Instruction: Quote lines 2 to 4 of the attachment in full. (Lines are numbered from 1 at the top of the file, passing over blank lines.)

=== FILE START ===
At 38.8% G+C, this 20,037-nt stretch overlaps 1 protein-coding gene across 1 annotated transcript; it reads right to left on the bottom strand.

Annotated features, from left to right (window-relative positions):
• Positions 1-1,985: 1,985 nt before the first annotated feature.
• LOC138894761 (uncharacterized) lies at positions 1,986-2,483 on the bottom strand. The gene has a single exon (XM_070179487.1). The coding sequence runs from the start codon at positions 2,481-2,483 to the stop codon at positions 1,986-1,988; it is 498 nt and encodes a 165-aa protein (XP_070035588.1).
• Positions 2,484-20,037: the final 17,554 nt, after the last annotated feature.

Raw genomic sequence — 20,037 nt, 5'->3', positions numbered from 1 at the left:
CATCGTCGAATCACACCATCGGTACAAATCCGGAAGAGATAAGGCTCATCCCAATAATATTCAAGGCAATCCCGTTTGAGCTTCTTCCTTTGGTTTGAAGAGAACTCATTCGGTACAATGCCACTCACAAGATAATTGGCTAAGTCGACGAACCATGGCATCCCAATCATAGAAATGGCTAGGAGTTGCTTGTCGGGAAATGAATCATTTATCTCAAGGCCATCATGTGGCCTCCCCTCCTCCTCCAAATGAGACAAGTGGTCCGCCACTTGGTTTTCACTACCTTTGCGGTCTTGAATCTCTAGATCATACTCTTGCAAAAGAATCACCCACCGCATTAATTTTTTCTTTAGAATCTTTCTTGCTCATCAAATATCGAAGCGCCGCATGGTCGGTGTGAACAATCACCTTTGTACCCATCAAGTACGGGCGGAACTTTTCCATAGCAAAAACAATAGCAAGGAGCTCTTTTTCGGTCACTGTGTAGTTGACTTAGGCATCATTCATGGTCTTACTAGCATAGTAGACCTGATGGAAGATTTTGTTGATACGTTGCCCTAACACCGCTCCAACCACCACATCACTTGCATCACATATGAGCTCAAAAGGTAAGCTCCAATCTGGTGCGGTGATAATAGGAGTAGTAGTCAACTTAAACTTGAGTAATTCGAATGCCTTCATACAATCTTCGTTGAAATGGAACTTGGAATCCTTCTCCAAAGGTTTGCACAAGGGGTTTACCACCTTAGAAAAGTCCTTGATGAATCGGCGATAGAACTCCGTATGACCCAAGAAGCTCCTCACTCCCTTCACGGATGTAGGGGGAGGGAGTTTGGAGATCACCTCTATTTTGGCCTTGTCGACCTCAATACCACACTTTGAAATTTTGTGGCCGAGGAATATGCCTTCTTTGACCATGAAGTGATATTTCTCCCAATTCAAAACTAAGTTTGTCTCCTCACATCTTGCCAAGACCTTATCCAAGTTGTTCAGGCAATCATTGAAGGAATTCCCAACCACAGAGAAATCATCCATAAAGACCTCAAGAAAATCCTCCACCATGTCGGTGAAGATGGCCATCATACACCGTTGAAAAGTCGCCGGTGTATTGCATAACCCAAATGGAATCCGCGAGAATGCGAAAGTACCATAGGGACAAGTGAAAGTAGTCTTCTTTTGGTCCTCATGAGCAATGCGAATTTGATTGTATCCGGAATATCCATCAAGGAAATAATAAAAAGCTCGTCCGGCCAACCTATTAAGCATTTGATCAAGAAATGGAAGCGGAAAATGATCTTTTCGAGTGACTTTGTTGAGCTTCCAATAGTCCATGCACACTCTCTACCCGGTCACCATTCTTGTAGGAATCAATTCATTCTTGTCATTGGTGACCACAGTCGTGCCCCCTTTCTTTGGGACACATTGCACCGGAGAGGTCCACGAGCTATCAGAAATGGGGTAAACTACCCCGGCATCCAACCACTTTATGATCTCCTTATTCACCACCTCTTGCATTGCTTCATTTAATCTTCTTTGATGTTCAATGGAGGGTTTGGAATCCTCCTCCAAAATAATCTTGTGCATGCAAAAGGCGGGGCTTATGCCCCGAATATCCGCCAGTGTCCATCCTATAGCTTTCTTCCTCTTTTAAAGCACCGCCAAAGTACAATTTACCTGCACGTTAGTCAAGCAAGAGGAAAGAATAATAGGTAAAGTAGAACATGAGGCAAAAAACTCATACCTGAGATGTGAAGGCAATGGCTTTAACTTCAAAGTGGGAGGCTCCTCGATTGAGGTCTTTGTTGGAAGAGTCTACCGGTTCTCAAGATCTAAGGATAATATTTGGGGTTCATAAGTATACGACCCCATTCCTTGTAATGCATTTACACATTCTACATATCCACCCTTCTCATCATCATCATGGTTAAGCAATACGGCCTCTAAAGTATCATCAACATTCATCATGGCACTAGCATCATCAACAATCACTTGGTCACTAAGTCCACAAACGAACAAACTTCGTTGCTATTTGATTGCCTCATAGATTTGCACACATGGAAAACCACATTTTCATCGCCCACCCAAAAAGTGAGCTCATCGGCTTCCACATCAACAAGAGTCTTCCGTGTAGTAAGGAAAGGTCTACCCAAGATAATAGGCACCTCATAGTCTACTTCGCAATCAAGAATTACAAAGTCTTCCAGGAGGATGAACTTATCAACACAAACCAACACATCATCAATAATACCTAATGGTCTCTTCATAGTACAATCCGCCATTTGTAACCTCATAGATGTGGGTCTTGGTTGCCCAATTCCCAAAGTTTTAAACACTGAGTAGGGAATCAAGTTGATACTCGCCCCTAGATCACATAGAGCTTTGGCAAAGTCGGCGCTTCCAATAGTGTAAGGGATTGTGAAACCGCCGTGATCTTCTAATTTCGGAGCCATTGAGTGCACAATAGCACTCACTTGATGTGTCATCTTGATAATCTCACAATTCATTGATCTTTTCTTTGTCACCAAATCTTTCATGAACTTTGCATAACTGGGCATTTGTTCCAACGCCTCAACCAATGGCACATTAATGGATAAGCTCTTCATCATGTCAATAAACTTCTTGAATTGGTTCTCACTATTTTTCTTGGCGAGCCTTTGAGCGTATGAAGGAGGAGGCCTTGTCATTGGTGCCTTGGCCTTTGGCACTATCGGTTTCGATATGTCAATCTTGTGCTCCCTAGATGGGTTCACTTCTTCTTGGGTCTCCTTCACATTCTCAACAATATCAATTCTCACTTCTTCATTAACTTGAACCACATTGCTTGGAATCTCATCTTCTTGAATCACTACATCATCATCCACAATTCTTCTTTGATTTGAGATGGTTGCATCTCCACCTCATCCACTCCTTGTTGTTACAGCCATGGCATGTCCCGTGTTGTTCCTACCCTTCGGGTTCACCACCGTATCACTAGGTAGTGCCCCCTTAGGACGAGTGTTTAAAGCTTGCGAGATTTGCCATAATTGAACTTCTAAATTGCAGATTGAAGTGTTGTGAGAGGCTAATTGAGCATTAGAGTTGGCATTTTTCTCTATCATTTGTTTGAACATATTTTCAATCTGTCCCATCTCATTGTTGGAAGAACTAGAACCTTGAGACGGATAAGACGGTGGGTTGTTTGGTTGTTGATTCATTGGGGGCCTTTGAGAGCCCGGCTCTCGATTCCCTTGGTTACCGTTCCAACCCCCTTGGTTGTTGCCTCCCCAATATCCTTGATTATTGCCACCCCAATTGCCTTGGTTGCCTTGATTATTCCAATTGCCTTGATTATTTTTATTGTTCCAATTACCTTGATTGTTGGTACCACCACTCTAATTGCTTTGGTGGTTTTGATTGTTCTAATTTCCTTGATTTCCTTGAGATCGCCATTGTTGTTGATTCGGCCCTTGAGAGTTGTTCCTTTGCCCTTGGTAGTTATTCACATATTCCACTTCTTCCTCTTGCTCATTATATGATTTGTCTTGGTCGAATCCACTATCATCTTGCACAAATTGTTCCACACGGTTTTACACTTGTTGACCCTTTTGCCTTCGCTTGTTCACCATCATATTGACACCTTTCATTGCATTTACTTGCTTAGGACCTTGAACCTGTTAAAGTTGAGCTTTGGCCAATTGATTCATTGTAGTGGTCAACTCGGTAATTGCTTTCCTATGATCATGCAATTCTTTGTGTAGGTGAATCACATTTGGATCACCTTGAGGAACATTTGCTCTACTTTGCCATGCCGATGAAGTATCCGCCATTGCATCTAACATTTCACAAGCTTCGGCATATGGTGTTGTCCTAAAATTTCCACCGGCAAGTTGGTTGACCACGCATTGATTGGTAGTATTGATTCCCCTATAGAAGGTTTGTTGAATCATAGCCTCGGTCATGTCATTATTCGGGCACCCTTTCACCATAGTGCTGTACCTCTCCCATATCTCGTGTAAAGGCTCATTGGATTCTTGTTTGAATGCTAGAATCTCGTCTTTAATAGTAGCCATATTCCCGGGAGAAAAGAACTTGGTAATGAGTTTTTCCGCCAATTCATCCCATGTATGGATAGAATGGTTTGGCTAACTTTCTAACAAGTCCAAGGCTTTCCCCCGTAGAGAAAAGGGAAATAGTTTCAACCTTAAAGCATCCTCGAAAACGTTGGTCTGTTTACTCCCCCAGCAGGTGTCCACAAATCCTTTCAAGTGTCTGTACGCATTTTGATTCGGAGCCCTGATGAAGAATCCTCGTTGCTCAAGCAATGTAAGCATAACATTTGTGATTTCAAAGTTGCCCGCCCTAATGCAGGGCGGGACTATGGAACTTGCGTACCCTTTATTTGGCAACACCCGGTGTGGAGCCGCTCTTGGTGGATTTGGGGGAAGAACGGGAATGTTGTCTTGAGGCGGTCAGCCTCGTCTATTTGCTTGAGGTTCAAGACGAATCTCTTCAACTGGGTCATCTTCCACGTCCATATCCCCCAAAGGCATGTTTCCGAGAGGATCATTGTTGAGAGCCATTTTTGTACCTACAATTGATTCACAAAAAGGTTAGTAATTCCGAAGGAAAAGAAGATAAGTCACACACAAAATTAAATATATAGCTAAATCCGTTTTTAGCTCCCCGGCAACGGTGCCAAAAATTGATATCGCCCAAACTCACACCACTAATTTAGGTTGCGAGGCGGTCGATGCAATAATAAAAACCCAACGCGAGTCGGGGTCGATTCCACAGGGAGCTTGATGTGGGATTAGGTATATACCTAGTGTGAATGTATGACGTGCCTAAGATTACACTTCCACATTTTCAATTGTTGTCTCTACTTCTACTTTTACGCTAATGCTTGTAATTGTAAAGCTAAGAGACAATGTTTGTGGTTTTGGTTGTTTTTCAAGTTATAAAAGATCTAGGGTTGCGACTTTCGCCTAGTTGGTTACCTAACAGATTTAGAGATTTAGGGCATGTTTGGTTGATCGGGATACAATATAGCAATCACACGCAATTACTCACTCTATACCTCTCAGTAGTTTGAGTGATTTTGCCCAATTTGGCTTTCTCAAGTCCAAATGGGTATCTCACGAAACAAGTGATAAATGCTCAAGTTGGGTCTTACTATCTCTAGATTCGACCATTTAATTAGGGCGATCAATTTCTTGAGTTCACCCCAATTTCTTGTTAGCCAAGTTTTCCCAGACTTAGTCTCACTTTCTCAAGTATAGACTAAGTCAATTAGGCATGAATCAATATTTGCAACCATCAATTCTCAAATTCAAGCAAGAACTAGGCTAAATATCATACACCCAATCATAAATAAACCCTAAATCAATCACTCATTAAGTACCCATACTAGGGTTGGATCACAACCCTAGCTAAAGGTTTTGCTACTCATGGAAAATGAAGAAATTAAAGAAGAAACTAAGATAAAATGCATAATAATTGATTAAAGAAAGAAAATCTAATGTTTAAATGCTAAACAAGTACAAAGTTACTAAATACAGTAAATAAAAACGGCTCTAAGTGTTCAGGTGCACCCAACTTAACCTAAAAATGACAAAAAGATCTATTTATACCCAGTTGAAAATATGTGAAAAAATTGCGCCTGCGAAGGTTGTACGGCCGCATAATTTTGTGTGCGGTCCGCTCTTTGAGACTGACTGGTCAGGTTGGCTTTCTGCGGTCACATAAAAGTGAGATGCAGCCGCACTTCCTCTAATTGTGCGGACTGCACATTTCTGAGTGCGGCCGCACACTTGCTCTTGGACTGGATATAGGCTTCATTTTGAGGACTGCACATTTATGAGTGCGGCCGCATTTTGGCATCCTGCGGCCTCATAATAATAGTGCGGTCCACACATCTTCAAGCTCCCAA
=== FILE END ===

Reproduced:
Annotated features, from left to right (window-relative positions):
• Positions 1-1,985: 1,985 nt before the first annotated feature.
• LOC138894761 (uncharacterized) lies at positions 1,986-2,483 on the bottom strand. The gene has a single exon (XM_070179487.1). The coding sequence runs from the start codon at positions 2,481-2,483 to the stop codon at positions 1,986-1,988; it is 498 nt and encodes a 165-aa protein (XP_070035588.1).